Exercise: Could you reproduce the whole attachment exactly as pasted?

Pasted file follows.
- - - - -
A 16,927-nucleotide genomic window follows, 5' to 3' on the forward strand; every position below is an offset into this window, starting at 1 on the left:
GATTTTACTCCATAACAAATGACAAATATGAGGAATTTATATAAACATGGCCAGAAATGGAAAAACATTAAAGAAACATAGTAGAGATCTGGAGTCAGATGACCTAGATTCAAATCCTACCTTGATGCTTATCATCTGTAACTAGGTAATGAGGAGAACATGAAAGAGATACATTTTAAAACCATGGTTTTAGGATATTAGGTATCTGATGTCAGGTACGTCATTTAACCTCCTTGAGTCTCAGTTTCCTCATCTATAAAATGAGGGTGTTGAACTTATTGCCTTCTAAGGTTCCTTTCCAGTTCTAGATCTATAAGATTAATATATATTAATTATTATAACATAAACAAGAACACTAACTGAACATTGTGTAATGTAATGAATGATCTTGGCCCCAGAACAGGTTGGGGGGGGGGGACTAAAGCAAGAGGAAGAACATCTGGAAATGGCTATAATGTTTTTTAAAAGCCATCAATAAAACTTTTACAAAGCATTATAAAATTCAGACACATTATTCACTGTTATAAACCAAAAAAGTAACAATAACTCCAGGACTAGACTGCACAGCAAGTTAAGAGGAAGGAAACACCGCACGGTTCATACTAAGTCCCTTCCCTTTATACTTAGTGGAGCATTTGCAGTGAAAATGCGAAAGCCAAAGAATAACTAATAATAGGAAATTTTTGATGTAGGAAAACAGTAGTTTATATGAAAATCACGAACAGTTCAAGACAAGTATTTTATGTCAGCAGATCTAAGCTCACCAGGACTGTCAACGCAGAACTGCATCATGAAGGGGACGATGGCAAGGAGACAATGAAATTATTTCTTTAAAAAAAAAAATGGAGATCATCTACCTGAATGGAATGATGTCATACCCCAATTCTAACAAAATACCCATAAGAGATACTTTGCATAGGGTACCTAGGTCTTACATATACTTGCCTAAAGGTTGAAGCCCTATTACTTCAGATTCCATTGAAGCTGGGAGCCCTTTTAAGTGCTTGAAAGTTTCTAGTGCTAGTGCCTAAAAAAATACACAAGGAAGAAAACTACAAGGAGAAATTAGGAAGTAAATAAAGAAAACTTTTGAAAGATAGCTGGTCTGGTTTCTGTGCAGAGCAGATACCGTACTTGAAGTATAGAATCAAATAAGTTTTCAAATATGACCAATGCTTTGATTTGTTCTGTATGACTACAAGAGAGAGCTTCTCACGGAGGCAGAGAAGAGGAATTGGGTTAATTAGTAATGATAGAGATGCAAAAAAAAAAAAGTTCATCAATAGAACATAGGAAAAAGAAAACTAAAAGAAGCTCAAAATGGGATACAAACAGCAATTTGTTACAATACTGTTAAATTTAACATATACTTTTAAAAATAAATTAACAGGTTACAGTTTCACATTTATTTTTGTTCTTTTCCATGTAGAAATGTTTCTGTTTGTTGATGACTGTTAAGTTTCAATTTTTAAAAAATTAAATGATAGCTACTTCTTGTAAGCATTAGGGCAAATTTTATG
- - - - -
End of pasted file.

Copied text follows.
A 16,927-nucleotide genomic window follows, 5' to 3' on the forward strand; every position below is an offset into this window, starting at 1 on the left:
GATTTTACTCCATAACAAATGACAAATATGAGGAATTTATATAAACATGGCCAGAAATGGAAAAACATTAAAGAAACATAGTAGAGATCTGGAGTCAGATGACCTAGATTCAAATCCTACCTTGATGCTTATCATCTGTAACTAGGTAATGAGGAGAACATGAAAGAGATACATTTTAAAACCATGGTTTTAGGATATTAGGTATCTGATGTCAGGTACGTCATTTAACCTCCTTGAGTCTCAGTTTCCTCATCTATAAAATGAGGGTGTTGAACTTATTGCCTTCTAAGGTTCCTTTCCAGTTCTAGATCTATAAGATTAATATATATTAATTATTATAACATAAACAAGAACACTAACTGAACATTGTGTAATGTAATGAATGATCTTGGCCCCAGAACAGGTTGGGGGGGGGGGACTAAAGCAAGAGGAAGAACATCTGGAAATGGCTATAATGTTTTTTAAAAGCCATCAATAAAACTTTTACAAAGCATTATAAAATTCAGACACATTATTCACTGTTATAAACCAAAAAAGTAACAATAACTCCAGGACTAGACTGCACAGCAAGTTAAGAGGAAGGAAACACCGCACGGTTCATACTAAGTCCCTTCCCTTTATACTTAGTGGAGCATTTGCAGTGAAAATGCGAAAGCCAAAGAATAACTAATAATAGGAAATTTTTGATGTAGGAAAACAGTAGTTTATATGAAAATCACGAACAGTTCAAGACAAGTATTTTATGTCAGCAGATCTAAGCTCACCAGGACTGTCAACGCAGAACTGCATCATGAAGGGGACGATGGCAAGGAGACAATGAAATTATTTCTTTAAAAAAAAAAATGGAGATCATCTACCTGAATGGAATGATGTCATACCCCAATTCTAACAAAATACCCATAAGAGATACTTTGCATAGGGTACCTAGGTCTTACATATACTTGCCTAAAGGTTGAAGCCCTATTACTTCAGATTCCATTGAAGCTGGGAGCCCTTTTAAGTGCTTGAAAGTTTCTAGTGCTAGTGCCTAAAAAAATACACAAGGAAGAAAACTACAAGGAGAAATTAGGAAGTAAATAAAGAAAACTTTTGAAAGATAGCTGGTCTGGTTTCTGTGCAGAGCAGATACCGTACTTGAAGTATAGAATCAAATAAGTTTTCAAATATGACCAATGCTTTGATTTGTTCTGTATGACTACAAGAGAGAGCTTCTCACGGAGGCAGAGAAGAGGAATTGGGTTAATTAGTAATGATAGAGATGCAAAAAAAAAAAAGTTCATCAATAGAACATAGGAAAAAGAAAACTAAAAGAAGCTCAAAATGGGATACAAACAGCAATTTGTTACAATACTGTTAAATTTAACATATACTTTTAAAAATAAATTAACAGGTTACAGTTTCACATTTATTTTTGTTCTTTTCCATGTAGAAATGTTTCTGTTTGTTGATGACTGTTAAGTTTCAATTTTTAAAAAATTAAATGATAGCTACTTCTTGTAAGCATTAGGGCAAATTTTATG